>>> To: Christopher David Desjardins
>>> Cc: r-sig-mixed-models at r-project.org; tahirajamil at yahoo.com
>>> Subject: Re: [R-sig-ME] model selection in lme4
>>>   Some caution on this advice: you seem to be quoting
>>> the general advice on AIC/BIC/AICc
>>>   1. The AIC/BIC distinction is between "best prediction"
>>> and "consistent estimation of true model" dimension, e.g.
>>> Yang, Yuhong. 2005. Can the strengths of AIC and BIC be shared? A
>>> conflict between model identification and regression estimation.
>>> Biometrika 92, no. 4 (December 1): 937-950. doi:10.1093/biomet/92.4.937.
>>>   I favor AIC on these grounds, but you can decide for yourself.
>>>   2. For models with different random effects, AIC and BIC share
>>> a "degrees of freedom counting" problem with all model selection
>>> approaches -- there are two aspects here, (1) whether you are
>>> focused on individual-level prediction or population-level
>>> prediction (Vaida and Blanchard 2005, Spiegelhalter et al 2002)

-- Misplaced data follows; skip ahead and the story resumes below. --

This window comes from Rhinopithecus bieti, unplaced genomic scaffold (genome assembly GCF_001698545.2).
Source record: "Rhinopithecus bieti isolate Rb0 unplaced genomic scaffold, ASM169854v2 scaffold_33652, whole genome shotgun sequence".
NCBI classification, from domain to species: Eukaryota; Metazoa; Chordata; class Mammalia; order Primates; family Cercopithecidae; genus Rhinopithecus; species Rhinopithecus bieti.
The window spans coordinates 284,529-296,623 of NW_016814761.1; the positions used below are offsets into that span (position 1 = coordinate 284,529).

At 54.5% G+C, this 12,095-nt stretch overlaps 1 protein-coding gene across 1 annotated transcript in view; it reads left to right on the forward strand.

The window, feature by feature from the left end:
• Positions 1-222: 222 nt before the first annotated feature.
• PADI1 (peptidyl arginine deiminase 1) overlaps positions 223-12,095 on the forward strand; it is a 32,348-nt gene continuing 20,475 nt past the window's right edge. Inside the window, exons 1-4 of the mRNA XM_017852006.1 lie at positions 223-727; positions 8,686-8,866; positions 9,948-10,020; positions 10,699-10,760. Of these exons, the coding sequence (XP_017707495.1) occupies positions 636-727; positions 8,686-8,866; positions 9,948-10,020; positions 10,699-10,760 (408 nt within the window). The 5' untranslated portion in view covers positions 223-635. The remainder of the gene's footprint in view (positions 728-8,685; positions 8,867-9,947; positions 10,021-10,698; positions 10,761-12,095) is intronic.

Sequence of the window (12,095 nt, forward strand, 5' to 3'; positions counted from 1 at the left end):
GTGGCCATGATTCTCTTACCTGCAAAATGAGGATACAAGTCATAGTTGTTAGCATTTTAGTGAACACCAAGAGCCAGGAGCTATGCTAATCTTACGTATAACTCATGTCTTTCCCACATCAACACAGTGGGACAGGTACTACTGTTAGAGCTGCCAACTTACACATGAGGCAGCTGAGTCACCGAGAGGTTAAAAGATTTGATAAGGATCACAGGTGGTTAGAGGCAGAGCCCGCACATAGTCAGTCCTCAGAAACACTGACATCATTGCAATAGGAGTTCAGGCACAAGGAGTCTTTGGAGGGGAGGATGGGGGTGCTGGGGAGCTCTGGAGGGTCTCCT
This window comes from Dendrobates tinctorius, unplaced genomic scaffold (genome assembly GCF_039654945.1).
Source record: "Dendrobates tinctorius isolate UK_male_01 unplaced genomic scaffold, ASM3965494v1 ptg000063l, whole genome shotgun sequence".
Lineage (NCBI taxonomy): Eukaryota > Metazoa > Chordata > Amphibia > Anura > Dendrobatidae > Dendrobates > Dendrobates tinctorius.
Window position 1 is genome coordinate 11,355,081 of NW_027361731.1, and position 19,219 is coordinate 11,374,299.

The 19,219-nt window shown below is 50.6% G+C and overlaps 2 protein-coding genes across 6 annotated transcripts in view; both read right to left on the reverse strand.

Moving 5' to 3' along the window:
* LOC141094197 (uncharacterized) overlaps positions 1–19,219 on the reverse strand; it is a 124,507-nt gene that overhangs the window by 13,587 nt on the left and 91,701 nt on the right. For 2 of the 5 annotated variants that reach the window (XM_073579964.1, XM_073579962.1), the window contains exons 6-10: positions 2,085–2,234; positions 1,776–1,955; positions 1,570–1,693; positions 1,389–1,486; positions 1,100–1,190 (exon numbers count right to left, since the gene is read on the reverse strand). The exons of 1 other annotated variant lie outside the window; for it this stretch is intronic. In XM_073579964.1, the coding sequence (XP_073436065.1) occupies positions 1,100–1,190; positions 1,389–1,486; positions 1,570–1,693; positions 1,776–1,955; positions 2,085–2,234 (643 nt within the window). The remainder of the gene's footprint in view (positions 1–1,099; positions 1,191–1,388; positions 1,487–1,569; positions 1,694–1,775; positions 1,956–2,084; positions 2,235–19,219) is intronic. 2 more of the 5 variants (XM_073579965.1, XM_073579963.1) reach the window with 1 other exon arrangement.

>>> and (2) whether AIC/BIC share the boundary problems that
>>> also apply to likelihood ratio tests (Greven, Sonja. 2008. Non-Standard
>>> Problems in Inference for Additive and Linear Mixed Models. Göttingen,
>>> Germany: Cuvillier Verlag.
>>> http://www.cuvillier.de/flycms/en/html/30/-UickI3zKPS,3cEY=/Buchdetails.h
>>> tml?SID=wVZnpL8f0fbc. )
>>>   3. AIC and BIC are asymptotic tests (which can be especially
>>> problematic with random effects problems, when there are not
>>> large number of random blocks -- this makes likelihood ratio
>>> tests NOT OK for fixed-effect comparisons with small numbers